- The Supreme Court says it will not hear arguments over a 2016 Alabama abortion law that outlaws the most common procedure used during a pregnancy's second trimester.
- The decision means the law, which had been blocked by lower courts, will not go into effect.
- Two federal courts blocked the law after finding that there was no safe alternative method.
The Supreme Court said Friday it will not hear arguments over a 2016 Alabama abortion law that outlaws the most common procedure used during a pregnancy's second trimester. The decision means the law, which had been blocked by lower courts, will not go into effect.
The case concerned a law enacted by Alabama lawmakers barring the dilation and evacuation procedure. The procedure, which is typical after about 15 weeks, involves dilating the cervix and removing fetal tissue, often in multiple pieces, which is prohibited by the law's language banning "dismemberment." The law provides an exception in cases involving serious health risk to the mother.
The procedure accounts for 99% of abortions performed after 15 weeks in Alabama, according to attorneys for two Alabama women's centers and two doctors who challenged the law.
The law never went into effect. Two federal courts blocked the law after finding that there was no alternative method that was safe, effective and available. The Supreme Court has held that state bans on abortion before the fetus is viable are unlawful.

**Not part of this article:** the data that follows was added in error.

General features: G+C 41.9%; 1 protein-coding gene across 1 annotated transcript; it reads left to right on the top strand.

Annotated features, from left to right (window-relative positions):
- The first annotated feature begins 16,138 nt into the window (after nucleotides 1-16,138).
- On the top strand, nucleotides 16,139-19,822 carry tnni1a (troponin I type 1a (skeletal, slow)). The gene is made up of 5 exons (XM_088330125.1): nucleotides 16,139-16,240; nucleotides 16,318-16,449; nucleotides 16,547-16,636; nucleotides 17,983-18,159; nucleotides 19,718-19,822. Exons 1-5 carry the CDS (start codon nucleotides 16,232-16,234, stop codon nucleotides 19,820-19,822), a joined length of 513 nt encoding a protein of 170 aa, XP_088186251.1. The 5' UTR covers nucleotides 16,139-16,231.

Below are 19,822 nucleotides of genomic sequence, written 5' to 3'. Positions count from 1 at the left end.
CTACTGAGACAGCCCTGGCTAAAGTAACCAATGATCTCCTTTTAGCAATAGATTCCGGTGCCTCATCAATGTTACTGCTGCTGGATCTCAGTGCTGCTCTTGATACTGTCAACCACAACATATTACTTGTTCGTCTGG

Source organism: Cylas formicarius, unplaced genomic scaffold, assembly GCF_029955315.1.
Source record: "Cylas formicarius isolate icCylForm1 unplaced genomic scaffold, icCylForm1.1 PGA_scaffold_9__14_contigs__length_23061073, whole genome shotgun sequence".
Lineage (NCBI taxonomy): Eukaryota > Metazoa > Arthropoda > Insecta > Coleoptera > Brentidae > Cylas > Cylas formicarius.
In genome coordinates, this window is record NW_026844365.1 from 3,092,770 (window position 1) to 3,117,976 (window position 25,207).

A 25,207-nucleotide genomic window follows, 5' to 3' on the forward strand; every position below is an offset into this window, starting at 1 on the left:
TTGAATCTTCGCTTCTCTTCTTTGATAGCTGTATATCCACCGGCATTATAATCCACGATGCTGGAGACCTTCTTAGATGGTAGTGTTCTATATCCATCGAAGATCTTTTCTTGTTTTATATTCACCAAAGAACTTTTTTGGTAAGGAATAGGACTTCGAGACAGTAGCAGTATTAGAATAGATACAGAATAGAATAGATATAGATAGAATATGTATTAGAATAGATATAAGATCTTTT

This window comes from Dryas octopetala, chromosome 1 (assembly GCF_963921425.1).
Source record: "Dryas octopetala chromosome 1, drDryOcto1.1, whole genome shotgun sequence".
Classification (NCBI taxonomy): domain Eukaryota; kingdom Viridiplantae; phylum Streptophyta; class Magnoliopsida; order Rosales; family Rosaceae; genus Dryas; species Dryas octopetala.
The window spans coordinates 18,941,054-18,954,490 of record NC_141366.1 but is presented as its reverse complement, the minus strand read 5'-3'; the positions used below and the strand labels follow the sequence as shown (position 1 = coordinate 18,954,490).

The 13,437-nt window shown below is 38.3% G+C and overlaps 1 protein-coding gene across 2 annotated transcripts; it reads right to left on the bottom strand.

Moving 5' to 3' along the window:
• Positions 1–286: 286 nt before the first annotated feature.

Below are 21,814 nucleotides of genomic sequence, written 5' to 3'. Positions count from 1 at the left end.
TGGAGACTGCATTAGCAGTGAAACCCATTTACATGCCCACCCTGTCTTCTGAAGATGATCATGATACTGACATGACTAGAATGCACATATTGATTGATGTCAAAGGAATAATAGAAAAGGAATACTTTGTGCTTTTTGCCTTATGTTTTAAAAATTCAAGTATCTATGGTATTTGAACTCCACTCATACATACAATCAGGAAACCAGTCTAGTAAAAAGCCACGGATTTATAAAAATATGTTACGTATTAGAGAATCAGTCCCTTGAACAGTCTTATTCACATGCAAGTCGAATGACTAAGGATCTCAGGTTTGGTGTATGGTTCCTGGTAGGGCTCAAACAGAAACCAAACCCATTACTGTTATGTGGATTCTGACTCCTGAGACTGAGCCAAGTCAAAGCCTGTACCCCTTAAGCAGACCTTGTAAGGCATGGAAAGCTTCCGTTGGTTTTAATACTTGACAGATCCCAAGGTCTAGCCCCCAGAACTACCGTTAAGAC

"In our judicial system, there is only one Supreme Court, and we are not it," Chief Judge Ed Carnes of the 11th U.S. Circuit Court of Appeals, based in Atlanta, wrote in the court's decision keeping the law from going into effect.
In an opinion concurring with the court's decision not to grant the case, Justice Clarence Thomas, the court's most conservative member, repeated his position that the court has erred in its past rulings on abortion. But he acknowledged that under the court's precedents, the law is not valid.
"The notion that anything in the Constitution prevents States from passing laws prohibiting the dismembering of a living child is implausible," Thomas wrote.
"But under the 'undue burden' standard adopted by this Court, a restriction on abortion — even one limited to prohibiting gruesome methods — is unconstitutional" if the purpose or effect of the law is to impose an obstacle on abortions before viability, he wrote, citing the court's 2016 decision, Whole Woman's Health v. Hellerstedt.
The Supreme Court's announcement comes as conservative states across the country, including Alabama, are racing to pass restrictive abortion laws in the hopes of testing the top court's willingness to uphold its abortion precedents.
Those efforts followed the confirmation of President Donald Trump's second nominee, Justice Brett Kavanaugh, solidifying the court's conservative majority.
Alabama Gov. Kay Ivey, a Republican, signed a different anti-abortion law in May, banning doctors from performing abortions during any stage of pregnancy. It's the nation's most restrictive abortion law.